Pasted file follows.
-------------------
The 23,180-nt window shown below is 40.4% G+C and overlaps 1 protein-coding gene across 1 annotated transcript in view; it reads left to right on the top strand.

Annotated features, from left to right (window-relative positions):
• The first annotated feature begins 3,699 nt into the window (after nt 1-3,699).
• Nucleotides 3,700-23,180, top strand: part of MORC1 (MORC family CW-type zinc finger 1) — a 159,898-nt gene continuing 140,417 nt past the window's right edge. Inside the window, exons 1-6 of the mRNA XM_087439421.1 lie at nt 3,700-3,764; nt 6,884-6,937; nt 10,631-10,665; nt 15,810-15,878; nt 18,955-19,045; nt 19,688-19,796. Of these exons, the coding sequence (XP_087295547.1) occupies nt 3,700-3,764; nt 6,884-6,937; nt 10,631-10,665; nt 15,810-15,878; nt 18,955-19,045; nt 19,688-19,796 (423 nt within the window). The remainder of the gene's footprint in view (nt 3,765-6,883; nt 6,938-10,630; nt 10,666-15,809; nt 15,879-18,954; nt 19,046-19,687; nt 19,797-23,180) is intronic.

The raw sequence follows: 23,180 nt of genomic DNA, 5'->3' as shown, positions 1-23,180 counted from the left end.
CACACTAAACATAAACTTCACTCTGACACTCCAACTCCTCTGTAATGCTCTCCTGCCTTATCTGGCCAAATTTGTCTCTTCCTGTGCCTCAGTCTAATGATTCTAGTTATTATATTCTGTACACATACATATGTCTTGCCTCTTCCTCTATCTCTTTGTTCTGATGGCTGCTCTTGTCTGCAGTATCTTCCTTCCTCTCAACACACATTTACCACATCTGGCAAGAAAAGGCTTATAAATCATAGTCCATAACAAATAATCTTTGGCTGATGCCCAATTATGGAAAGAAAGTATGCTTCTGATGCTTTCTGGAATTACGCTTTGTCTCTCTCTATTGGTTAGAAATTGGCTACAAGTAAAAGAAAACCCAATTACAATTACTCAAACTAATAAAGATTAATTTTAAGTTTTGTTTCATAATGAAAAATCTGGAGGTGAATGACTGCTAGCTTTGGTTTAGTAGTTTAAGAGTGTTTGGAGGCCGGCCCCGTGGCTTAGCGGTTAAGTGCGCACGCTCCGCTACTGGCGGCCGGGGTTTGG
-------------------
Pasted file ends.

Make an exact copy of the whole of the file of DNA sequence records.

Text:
The 23,180-nt window shown below is 40.4% G+C and overlaps 1 protein-coding gene across 1 annotated transcript in view; it reads left to right on the top strand.

Annotated features, from left to right (window-relative positions):
• The first annotated feature begins 3,699 nt into the window (after nt 1-3,699).
• Nucleotides 3,700-23,180, top strand: part of MORC1 (MORC family CW-type zinc finger 1) — a 159,898-nt gene continuing 140,417 nt past the window's right edge. Inside the window, exons 1-6 of the mRNA XM_087439421.1 lie at nt 3,700-3,764; nt 6,884-6,937; nt 10,631-10,665; nt 15,810-15,878; nt 18,955-19,045; nt 19,688-19,796. Of these exons, the coding sequence (XP_087295547.1) occupies nt 3,700-3,764; nt 6,884-6,937; nt 10,631-10,665; nt 15,810-15,878; nt 18,955-19,045; nt 19,688-19,796 (423 nt within the window). The remainder of the gene's footprint in view (nt 3,765-6,883; nt 6,938-10,630; nt 10,666-15,809; nt 15,879-18,954; nt 19,046-19,687; nt 19,797-23,180) is intronic.

The raw sequence follows: 23,180 nt of genomic DNA, 5'->3' as shown, positions 1-23,180 counted from the left end.
CACACTAAACATAAACTTCACTCTGACACTCCAACTCCTCTGTAATGCTCTCCTGCCTTATCTGGCCAAATTTGTCTCTTCCTGTGCCTCAGTCTAATGATTCTAGTTATTATATTCTGTACACATACATATGTCTTGCCTCTTCCTCTATCTCTTTGTTCTGATGGCTGCTCTTGTCTGCAGTATCTTCCTTCCTCTCAACACACATTTACCACATCTGGCAAGAAAAGGCTTATAAATCATAGTCCATAACAAATAATCTTTGGCTGATGCCCAATTATGGAAAGAAAGTATGCTTCTGATGCTTTCTGGAATTACGCTTTGTCTCTCTCTATTGGTTAGAAATTGGCTACAAGTAAAAGAAAACCCAATTACAATTACTCAAACTAATAAAGATTAATTTTAAGTTTTGTTTCATAATGAAAAATCTGGAGGTGAATGACTGCTAGCTTTGGTTTAGTAGTTTAAGAGTGTTTGGAGGCCGGCCCCGTGGCTTAGCGGTTAAGTGCGCACGCTCCGCTACTGGCGGCCGGGGTTTGG